Thursday, February 16, 2017

Something from the Times

It's our 54th anniversary today and we have not surprised ourselves with a mutual gift of some new cookware for the two of us. We had agreed that we didn't enjoy cooking with some of the old pans; she didn't like to cook eggs with one of the pans we owned and I needed a skillet with tall sides and a fitting lid. So we shopped together and found what we wanted. Plus, we agreed to remove the old pans from our inventory.

3 or 4 times a week I use my Twitter account to see what our so-called leaders are saying. This gives me a chance to be snarky as I tweet to them. Truly, I hope to be downright insulting when I do it. Alas, I know that the intended recipient will never see my bitter words. I usually see that 2.5k tweeters have beat me to first place. I'm not worried about my behavior; I know for a fact that I can insult the so-called president as many times as I feel the need to.  And it is a need. I feel so much better after a tweeting session that includes trump, pence, ryan and mcconnell.    

I know that I have called our so so-called president a sociopath. A narcissist and worse. I'm wrong. I just found this letter to the editor of the NY Times, dated Feb 14th 2017. I do like his conclusions and must agree with him. This does not mean that I will stop tweeting. I tweet for my own mental health!

To the Editor:
Fevered media speculation about Donald Trump’s psychological motivations and psychiatric diagnosis has recently encouraged mental health professionals to disregard the usual ethical constraints against diagnosing public figures at a distance. They have sponsored several petitions and a Feb. 14 letter to The New York Times suggesting that Mr. Trump is incapable, on psychiatric grounds, of serving as president.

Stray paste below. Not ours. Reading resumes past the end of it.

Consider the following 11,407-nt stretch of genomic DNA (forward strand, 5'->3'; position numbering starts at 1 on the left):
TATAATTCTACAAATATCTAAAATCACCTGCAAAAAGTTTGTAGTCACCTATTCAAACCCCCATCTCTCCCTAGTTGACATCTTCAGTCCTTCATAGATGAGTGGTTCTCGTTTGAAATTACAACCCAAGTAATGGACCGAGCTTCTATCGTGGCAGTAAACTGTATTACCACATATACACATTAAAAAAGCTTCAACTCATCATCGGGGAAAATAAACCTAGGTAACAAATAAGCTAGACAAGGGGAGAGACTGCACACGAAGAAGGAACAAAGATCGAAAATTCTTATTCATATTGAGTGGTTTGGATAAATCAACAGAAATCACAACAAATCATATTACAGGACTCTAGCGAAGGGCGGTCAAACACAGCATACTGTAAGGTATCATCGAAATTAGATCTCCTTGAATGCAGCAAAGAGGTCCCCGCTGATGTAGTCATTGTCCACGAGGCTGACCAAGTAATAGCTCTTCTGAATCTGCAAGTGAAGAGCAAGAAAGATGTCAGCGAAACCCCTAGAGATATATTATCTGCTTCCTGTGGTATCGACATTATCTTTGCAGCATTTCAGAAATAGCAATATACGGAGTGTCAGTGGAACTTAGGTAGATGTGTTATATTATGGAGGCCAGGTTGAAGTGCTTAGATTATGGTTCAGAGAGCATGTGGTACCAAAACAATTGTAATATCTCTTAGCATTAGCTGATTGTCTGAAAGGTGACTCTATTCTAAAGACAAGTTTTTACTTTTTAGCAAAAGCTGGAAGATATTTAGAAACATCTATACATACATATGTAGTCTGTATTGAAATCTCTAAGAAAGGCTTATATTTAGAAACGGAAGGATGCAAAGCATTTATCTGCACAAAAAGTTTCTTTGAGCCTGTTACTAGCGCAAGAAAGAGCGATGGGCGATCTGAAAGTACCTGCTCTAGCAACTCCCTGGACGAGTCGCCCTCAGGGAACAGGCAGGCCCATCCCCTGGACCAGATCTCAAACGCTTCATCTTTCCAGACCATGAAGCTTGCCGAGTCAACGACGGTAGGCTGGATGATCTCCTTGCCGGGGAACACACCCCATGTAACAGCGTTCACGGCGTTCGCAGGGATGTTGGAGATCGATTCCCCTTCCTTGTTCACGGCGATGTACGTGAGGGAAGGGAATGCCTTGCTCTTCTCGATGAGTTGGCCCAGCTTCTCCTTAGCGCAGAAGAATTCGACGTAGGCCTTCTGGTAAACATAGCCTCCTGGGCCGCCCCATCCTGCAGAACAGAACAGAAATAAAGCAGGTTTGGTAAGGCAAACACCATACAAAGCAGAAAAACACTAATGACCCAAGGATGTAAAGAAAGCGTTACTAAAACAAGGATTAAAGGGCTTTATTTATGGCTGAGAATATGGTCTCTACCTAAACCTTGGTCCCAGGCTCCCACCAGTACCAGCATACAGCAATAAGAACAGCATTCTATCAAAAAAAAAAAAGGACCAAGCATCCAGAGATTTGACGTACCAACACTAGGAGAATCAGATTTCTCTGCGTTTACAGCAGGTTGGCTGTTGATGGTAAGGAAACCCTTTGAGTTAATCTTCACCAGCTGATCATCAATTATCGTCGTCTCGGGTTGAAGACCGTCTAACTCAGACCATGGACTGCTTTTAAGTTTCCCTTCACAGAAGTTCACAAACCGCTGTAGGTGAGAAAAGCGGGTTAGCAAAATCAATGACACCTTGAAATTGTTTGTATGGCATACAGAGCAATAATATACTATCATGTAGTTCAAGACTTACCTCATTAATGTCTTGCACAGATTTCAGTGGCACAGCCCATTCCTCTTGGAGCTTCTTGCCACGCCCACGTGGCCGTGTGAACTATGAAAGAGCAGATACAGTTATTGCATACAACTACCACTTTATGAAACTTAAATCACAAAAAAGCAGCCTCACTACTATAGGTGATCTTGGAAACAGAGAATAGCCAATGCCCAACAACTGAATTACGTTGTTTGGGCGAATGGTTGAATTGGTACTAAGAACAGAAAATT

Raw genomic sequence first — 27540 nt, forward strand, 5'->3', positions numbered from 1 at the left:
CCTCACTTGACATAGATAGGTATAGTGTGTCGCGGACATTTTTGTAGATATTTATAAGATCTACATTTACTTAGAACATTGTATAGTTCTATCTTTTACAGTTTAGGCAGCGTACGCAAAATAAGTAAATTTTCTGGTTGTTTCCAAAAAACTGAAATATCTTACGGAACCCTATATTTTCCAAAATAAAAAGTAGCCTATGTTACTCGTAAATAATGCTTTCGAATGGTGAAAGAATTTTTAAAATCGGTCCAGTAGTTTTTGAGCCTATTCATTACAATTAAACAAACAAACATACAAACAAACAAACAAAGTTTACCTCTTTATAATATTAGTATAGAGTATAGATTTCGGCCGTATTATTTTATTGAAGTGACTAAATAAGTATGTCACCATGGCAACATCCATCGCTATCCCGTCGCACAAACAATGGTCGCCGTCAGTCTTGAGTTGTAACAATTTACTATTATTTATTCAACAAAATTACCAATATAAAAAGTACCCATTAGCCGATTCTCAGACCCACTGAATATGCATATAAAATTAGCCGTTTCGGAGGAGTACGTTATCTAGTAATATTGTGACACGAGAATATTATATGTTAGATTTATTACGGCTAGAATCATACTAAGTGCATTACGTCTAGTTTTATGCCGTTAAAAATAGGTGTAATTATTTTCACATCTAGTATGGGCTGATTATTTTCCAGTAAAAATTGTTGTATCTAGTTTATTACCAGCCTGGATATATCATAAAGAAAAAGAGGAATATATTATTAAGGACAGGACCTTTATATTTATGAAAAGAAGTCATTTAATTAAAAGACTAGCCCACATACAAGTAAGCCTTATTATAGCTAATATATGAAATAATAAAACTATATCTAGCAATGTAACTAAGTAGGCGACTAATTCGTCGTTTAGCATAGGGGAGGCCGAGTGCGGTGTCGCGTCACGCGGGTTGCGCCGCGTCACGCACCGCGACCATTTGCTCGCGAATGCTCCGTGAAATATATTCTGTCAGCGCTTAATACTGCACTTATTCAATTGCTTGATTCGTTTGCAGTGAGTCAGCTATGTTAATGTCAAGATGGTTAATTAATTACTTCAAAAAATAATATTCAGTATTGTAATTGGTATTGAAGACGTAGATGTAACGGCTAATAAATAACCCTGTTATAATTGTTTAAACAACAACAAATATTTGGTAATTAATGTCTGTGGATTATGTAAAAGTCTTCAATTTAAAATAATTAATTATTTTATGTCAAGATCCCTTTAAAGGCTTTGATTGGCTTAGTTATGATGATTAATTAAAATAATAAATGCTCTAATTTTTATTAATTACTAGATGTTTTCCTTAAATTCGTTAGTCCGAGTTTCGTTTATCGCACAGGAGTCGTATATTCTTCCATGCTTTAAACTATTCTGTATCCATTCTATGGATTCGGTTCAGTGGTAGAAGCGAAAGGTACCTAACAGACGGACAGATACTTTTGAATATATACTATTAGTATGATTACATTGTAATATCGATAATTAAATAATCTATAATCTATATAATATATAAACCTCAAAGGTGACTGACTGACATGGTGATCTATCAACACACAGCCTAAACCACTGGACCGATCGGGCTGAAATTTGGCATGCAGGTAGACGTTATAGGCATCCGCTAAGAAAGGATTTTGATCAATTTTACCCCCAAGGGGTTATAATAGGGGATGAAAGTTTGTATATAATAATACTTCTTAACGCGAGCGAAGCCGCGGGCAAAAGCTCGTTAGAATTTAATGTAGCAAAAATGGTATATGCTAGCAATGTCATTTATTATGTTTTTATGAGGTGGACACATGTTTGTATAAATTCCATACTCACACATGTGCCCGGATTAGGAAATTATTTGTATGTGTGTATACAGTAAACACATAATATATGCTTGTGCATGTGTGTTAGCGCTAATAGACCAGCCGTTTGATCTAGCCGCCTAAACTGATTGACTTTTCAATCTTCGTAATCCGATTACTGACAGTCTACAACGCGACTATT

Most amateur diagnosticians have mislabeled President Trump with the diagnosis of narcissistic personality disorder. I wrote the criteria that define this disorder, and Mr. Trump doesn’t meet them. He may be a world-class narcissist, but this doesn’t make him mentally ill, because he does not suffer from the distress and impairment required to diagnose mental disorder.
Mr. Trump causes severe distress rather than experiencing it and has been richly rewarded, rather than punished, for his grandiosity, self-absorption and lack of empathy. It is a stigmatizing insult to the mentally ill (who are mostly well behaved and well meaning) to be lumped with Mr. Trump (who is neither).
Bad behavior is rarely a sign of mental illness, and the mentally ill behave badly only rarely. Psychiatric name-calling is a misguided way of countering Mr. Trump’s attack on democracy. He can, and should, be appropriately denounced for his ignorance, incompetence, impulsivity and pursuit of dictatorial powers.
His psychological motivations are too obvious to be interesting, and analyzing them will not halt his headlong power grab. The antidote to a dystopic Trumpean dark age is political, not psychological.
Coronado, Calif.


  1. It might be the whole nation has gone insane ;)

  2. That could be very true. In the meantime we are entertained daily

  3. Congratulations on your 54 years together. Not many couples make it that far.

    1. Thank you. We couldn't be happier. Truly.